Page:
It had to be bigger, because Magento was and still is one of the largest ecommerce platforms out there. It’s bigger because Magento wants this fight to be bigger.

When it hit me, that’s when I became an anti-Magento evangelist. It wasn’t entirely conscious, but any time I saw a question about it on a forum, a suggestion on a site, anything, I would try to answer it honestly.

And the honest truth is stay the fuck away from that CMS.

Some weeks, it feels more and more like a war that I didn’t start nor want to be part of, but because Magento is still out there, ruining lives, I’m stuck in this never-ending clusterfuck of a battle.

I find people talking about it on Reddit. Others asking about it on Quora.

Dear God, the people on Quora.

It’s remarkable how many asshat developers mostly out of South Asia or Eastern Europe try to lure people into that platform. They talk about it being the best, how it’s free, and then sneakily add a couple of spam or affiliate links into their post, suggesting they could make the damn site for them.

Fuck those gargoyles. All they’re doing is luring more people into the trap. I know how it goes.

It’s something like: “hey, let me build you a Magento site. Unlike Shopify, it’s free, so you’ll save money.” And then that entrepreneur ends up having to shit money fixing their site with that dumbass developer for the next five years.

Fuck those guys.

I’d say that 9 out of evert 10 questions I answer on Quora fall under the ecommerce section. And of those answers, at least half deal with Magento – or more specifically, warning developers and entrepreneurs as best I can about it.

In all, over the years, I’d estimate I’ve messages or replied to over a hundred people about the woes of Magento. Add the fifty or so people who commented on my blog and the thousand or so others who read it without commenting and I’ve warned probably close to 1200 people.

I’m just one person, and all things considered, my opinion and reviews of the platform might have affected close to a thousand people who were thinking of using it and then (hopefully) learned otherwise.

In terms of marketing cloud, that’s a lot of power. I wouldn’t say that I’m an influencer when it comes to steering people away from shitty ecommerce choices, but I’m down near as prolific.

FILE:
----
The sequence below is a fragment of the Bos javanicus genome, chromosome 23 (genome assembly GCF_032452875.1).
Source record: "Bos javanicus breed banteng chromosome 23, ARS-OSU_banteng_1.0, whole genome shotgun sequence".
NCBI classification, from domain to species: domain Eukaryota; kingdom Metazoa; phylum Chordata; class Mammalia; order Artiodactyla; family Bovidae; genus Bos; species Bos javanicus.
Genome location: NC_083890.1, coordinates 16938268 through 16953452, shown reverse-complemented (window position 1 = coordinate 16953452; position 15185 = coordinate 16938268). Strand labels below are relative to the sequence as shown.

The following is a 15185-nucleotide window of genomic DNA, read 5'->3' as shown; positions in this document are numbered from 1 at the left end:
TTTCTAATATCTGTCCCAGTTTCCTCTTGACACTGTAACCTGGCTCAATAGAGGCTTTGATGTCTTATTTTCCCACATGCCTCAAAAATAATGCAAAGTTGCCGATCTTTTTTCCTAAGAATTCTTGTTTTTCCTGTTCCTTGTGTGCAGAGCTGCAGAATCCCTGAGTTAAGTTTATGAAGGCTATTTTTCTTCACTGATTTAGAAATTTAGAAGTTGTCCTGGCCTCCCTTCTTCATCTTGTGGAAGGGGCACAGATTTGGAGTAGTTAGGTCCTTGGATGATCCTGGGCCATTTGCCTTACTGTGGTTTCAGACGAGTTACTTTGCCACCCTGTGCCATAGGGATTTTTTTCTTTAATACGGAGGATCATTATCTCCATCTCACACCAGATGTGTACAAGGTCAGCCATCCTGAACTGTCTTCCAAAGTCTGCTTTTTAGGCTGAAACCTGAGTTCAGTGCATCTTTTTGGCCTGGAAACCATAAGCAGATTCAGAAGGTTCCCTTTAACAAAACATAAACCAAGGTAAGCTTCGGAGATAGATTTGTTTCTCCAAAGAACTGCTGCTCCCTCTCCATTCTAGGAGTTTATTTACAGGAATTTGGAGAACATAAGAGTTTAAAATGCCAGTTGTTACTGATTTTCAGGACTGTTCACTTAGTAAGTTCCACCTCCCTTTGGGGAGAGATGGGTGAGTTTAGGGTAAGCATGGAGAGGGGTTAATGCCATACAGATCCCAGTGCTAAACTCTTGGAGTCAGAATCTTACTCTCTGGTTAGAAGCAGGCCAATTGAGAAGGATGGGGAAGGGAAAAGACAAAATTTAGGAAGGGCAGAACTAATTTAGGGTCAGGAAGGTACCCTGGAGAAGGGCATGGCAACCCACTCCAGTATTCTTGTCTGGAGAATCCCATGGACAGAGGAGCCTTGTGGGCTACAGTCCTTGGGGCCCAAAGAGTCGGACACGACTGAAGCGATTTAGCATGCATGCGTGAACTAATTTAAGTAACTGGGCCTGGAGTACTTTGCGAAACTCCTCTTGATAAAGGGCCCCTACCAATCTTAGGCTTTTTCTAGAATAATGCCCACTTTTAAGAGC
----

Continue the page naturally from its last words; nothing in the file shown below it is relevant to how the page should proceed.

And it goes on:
Still, it seems like I’m out on the front line all alone. I’m the only one. Why aren’t there other people like me trying to fix ecommerce, warn the world and keep people safe?

Okay, scratch that. No more maybes. I’m fighting this war. People have to know about the evils of Magento before it breaks them.

Google Calendar is Down? There’s a First.

Hmmm…

Google Calendar is down? Now there’s a first.

I was working in Adwords… sorry, Google Ads, all morning and noticing that things were a little on the slow side.

Of course, in the case of Google Ads, “on the slow side” really means “on the slower side” since that new dashboard always takes forever to load.

Anyways, after I saved up some work, I went to add an event into my calendar and then the fun started happening.

After adding a meeting, I got a message saying that the calendar couldn’t create this event and to please try again later.

I X’d out the notification, and then it popped up again. And again. And again.

Nothing like a spin around the block.

Finally, I refreshed the page and that’s when I got hit with that little 404 message up there.

Definitely not something I’ve seen before – nor expecting from Google.

Usually, that company gets pretty creative with its error messages and pages not found. Just check out what happens with Chrome when you try to browse and you’re not connected to the internet.

Why is it apps always seem to break when you need them the most? Here’s hoping it comes back to life soon.